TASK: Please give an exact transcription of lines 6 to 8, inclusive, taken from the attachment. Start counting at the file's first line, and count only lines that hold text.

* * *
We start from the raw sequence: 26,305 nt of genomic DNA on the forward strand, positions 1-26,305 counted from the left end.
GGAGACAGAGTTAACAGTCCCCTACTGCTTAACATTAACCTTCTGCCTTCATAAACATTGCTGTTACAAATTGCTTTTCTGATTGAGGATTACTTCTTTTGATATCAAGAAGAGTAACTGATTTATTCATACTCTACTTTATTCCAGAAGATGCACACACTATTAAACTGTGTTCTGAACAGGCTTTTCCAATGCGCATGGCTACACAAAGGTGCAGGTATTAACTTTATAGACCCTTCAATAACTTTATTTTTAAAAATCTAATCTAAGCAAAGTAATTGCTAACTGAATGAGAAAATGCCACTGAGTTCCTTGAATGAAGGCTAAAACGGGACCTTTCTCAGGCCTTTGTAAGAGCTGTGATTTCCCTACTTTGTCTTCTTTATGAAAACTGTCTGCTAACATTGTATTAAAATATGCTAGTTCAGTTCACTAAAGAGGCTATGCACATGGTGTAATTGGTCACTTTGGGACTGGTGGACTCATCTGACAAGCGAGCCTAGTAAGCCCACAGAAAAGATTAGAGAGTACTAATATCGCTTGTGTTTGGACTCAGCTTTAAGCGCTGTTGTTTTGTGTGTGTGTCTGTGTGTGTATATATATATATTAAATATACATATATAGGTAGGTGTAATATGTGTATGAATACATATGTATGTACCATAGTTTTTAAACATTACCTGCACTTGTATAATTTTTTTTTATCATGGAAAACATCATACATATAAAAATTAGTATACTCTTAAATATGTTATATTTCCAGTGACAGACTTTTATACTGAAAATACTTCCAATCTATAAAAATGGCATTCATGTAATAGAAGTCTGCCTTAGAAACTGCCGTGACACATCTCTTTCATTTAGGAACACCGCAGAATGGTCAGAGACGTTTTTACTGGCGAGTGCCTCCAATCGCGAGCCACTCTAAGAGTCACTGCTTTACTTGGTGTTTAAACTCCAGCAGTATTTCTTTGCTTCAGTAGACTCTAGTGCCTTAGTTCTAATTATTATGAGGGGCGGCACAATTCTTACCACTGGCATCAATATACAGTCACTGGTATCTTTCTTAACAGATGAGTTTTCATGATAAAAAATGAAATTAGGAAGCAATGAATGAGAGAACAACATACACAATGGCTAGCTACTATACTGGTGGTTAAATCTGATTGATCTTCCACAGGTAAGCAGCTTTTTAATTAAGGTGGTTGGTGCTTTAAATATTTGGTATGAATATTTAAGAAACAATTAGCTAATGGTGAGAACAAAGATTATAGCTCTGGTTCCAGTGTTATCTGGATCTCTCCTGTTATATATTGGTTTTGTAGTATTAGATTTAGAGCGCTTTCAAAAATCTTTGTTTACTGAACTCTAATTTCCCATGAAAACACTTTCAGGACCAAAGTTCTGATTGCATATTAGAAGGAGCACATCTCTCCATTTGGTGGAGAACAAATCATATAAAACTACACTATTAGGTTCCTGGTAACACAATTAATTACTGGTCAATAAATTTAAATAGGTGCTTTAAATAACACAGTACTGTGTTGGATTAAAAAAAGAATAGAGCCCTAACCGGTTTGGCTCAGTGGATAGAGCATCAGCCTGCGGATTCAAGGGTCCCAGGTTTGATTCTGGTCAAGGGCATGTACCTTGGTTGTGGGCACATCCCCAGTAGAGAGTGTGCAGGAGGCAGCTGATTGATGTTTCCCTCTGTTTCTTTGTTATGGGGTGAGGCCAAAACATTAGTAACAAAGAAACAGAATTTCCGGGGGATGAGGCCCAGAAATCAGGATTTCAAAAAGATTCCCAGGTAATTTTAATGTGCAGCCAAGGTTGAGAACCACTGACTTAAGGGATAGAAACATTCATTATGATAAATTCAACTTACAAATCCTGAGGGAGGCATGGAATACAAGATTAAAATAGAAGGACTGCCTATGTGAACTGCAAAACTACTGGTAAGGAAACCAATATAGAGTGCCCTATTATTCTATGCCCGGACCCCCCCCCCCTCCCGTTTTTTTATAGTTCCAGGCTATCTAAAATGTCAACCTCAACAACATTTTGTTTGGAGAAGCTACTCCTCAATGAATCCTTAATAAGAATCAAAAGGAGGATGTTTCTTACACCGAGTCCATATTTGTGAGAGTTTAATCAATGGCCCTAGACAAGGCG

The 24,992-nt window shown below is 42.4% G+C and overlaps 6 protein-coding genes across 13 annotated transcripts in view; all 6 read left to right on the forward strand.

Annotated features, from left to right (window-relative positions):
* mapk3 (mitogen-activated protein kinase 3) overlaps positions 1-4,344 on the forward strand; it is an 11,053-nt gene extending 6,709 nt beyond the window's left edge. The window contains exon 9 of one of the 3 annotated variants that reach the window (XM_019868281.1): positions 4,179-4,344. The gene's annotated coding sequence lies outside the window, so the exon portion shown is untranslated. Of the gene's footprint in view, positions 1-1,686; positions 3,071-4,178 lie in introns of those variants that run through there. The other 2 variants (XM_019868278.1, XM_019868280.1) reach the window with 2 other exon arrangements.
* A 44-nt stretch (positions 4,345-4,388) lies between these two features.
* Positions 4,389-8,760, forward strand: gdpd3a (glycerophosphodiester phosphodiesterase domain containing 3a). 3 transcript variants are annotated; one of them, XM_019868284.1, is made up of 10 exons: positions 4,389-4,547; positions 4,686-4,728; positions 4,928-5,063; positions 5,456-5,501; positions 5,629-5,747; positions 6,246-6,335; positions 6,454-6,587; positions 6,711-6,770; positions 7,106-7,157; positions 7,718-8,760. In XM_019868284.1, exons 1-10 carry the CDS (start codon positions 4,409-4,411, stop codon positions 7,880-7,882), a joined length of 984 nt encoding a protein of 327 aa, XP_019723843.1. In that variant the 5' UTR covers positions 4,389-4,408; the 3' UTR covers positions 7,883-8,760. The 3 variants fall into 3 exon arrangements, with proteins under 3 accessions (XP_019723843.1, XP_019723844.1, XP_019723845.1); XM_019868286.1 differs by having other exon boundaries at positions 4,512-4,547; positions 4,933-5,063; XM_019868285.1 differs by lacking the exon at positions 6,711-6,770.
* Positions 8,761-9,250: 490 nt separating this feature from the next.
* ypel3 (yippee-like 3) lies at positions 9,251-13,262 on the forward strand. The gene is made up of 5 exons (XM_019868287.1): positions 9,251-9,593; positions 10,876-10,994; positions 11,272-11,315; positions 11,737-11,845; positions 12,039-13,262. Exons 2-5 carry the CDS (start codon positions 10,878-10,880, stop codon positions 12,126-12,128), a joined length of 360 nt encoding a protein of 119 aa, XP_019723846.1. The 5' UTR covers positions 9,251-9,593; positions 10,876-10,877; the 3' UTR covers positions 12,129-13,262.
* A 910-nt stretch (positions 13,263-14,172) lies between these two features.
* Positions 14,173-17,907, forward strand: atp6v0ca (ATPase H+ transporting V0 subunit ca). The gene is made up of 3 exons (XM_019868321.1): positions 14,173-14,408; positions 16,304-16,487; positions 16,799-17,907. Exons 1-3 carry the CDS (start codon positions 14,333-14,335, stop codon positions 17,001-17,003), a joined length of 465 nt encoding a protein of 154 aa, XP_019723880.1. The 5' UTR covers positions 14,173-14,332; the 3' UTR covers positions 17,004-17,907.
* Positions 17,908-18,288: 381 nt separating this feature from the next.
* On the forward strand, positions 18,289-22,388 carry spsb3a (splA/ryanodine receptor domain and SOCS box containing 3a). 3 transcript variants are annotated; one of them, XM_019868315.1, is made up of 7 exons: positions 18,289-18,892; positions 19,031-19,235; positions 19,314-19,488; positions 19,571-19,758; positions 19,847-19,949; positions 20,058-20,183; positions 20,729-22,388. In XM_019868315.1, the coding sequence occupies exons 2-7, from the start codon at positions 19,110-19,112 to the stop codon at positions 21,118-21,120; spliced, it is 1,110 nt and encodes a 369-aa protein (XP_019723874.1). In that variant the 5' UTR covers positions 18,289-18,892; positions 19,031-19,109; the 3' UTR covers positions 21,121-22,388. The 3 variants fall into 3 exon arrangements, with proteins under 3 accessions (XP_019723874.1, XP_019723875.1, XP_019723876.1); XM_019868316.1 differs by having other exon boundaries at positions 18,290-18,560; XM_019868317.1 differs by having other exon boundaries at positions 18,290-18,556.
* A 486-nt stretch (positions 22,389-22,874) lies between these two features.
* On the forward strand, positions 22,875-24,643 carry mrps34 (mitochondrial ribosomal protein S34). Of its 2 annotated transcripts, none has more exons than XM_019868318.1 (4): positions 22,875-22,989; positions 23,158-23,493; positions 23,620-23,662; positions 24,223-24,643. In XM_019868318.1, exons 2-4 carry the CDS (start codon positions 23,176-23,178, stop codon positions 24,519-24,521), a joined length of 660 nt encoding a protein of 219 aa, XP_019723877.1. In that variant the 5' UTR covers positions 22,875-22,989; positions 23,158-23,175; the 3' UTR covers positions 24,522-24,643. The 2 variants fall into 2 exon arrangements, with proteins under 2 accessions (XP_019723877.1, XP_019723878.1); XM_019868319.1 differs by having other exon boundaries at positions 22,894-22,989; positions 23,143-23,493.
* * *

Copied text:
* A 44-nt stretch (positions 4,345-4,388) lies between these two features.
* Positions 4,389-8,760, forward strand: gdpd3a (glycerophosphodiester phosphodiesterase domain containing 3a). 3 transcript variants are annotated; one of them, XM_019868284.1, is made up of 10 exons: positions 4,389-4,547; positions 4,686-4,728; positions 4,928-5,063; positions 5,456-5,501; positions 5,629-5,747; positions 6,246-6,335; positions 6,454-6,587; positions 6,711-6,770; positions 7,106-7,157; positions 7,718-8,760. In XM_019868284.1, exons 1-10 carry the CDS (start codon positions 4,409-4,411, stop codon positions 7,880-7,882), a joined length of 984 nt encoding a protein of 327 aa, XP_019723843.1. In that variant the 5' UTR covers positions 4,389-4,408; the 3' UTR covers positions 7,883-8,760. The 3 variants fall into 3 exon arrangements, with proteins under 3 accessions (XP_019723843.1, XP_019723844.1, XP_019723845.1); XM_019868286.1 differs by having other exon boundaries at positions 4,512-4,547; positions 4,933-5,063; XM_019868285.1 differs by lacking the exon at positions 6,711-6,770.
* Positions 8,761-9,250: 490 nt separating this feature from the next.